The latest available data for May of this year shows that house prices have climbed to an average of £257,726 across Britain, pushing the average income to house price ratio up to 8.1 – a 0.6% increase in less than a year..
Research by the estate agent comparison site, GetAgent.co.uk, has found that homebuyers across Britain now face a considerably tougher task when it comes to climbing the ladder, as heightened market activity due to the stamp duty holiday has caused a significant jump in the average income to house price ratio.
GetAgent analysed data on both house price and the average income across Britain, looking at how the income to house price ratio has changed since the property tax reprieve was launched last July.
Income to house price ratio climbs to 8.1 in Britain
The data shows that the average person in Britain earns a gross income of £31,770. Back in July, the average property price in Britain was £239,355. This placed the income to house price ratio at 7.5 – essentially meaning that it would take 7.5 years of the average gross income to fully cover the cost of the average property. However, since then the latest available data for May of this year shows that house prices have climbed to an average of £257,726 across Britain, pushing the average income to house price ratio up to 8.1 – a 0.6% increase in less than a year.
Interestingly, while the average income to house price ratio differs across Wales, Scotland and England, all three nations have also seen a 0.6 increase, despite also seeing their respective SDLT holidays run for varying periods of time.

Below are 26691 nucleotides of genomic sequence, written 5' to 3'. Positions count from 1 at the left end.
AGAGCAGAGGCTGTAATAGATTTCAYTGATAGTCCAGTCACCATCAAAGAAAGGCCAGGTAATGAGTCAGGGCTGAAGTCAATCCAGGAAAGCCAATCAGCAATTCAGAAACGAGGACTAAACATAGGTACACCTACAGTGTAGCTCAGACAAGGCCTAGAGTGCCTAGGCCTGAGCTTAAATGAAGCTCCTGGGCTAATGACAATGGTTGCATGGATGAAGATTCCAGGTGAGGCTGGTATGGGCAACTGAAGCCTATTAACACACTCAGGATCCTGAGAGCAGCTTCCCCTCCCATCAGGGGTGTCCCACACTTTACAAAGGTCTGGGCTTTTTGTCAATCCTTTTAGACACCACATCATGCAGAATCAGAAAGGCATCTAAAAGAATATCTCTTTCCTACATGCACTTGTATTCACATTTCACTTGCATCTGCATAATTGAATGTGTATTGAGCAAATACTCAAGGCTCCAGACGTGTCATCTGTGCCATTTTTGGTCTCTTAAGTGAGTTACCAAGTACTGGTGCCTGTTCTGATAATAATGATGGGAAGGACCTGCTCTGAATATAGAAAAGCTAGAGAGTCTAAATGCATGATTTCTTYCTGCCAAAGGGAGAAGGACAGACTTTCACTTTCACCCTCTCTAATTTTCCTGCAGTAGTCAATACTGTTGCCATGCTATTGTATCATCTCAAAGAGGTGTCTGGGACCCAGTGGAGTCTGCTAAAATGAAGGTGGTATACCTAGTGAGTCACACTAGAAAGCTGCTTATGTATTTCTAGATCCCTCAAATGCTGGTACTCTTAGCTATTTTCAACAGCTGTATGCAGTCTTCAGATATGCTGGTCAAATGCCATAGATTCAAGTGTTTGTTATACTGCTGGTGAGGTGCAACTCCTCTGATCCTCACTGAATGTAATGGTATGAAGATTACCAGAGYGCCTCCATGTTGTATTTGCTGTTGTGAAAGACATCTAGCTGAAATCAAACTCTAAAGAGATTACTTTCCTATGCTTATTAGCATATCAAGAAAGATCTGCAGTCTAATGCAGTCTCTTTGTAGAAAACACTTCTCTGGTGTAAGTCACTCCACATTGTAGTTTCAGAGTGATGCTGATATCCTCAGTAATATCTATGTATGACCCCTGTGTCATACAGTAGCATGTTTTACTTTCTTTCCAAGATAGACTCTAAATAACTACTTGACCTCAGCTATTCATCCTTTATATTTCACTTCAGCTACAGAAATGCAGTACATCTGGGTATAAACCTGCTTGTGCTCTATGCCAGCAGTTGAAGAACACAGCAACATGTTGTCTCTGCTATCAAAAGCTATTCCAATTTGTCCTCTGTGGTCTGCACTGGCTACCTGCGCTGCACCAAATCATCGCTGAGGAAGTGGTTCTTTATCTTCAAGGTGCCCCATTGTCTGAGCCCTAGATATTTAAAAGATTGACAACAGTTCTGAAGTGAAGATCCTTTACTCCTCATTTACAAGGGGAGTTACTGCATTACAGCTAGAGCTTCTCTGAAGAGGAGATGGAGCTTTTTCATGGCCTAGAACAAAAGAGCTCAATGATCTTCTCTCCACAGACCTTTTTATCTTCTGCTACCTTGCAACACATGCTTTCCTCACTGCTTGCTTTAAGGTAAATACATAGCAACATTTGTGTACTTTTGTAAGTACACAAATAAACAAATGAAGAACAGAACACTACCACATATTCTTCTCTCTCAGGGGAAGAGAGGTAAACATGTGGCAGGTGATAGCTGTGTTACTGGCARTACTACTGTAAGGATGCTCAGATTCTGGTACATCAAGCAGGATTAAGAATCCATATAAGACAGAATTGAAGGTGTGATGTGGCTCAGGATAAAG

South East sees the largest regional jump
All regions of Britain have seen an uplift in the income to house price ratio since the launch of the stamp duty holiday. The South East has seen the largest regional jump, up 0.7 from 9.3 in July of last year. This means that the average home in the region now costs ten times that of the average gross income.
While London is home to the largest current ratio at 11.7, the region has, at least, seen the smallest increase, up by just 0.3 since July 2020.
Rutland, North Devon and South Hams home to the highest increases
The bad news is that in many local authorities, this increase has been far greater and nowhere more so than Rutland. In July 2020, the average home in the region required 10.4 years of gross income to cover but today, this has climbed to 12.7 – a 2.3 increase. North Devon (+2.2), South Hams (+2.2) and West Devon (+2.0) have also seen the average income to house price ratio climb by more than +2 in less than a year. Richmondshire (+1.9), Oxford (+1.8), North Norfolk (+1.8), Wychavon (+1.7), Mole Valley (+1.6) and Cotswolds (1.6) also rank within the top 10 areas to see the biggest hit to house price affordability as a result of the stamp duty holiday.
Founder and CEO of GetAgent.co.uk, Colby Short, commented:
“Much like most government initiatives to stimulate the housing market, a short term focus on house price prosperity is starting to leave a legacy of long market delays, disgruntled homebuyers and some of the worst levels of housing affordability we’ve seen in recent times. While it may be accepted that some areas of Britain are home to far higher property values and therefore require a far greater level of earnings, to see this ratio increase so notably across the board, and in less than a year, really highlights the tough task facing today’s aspirational homeowners.”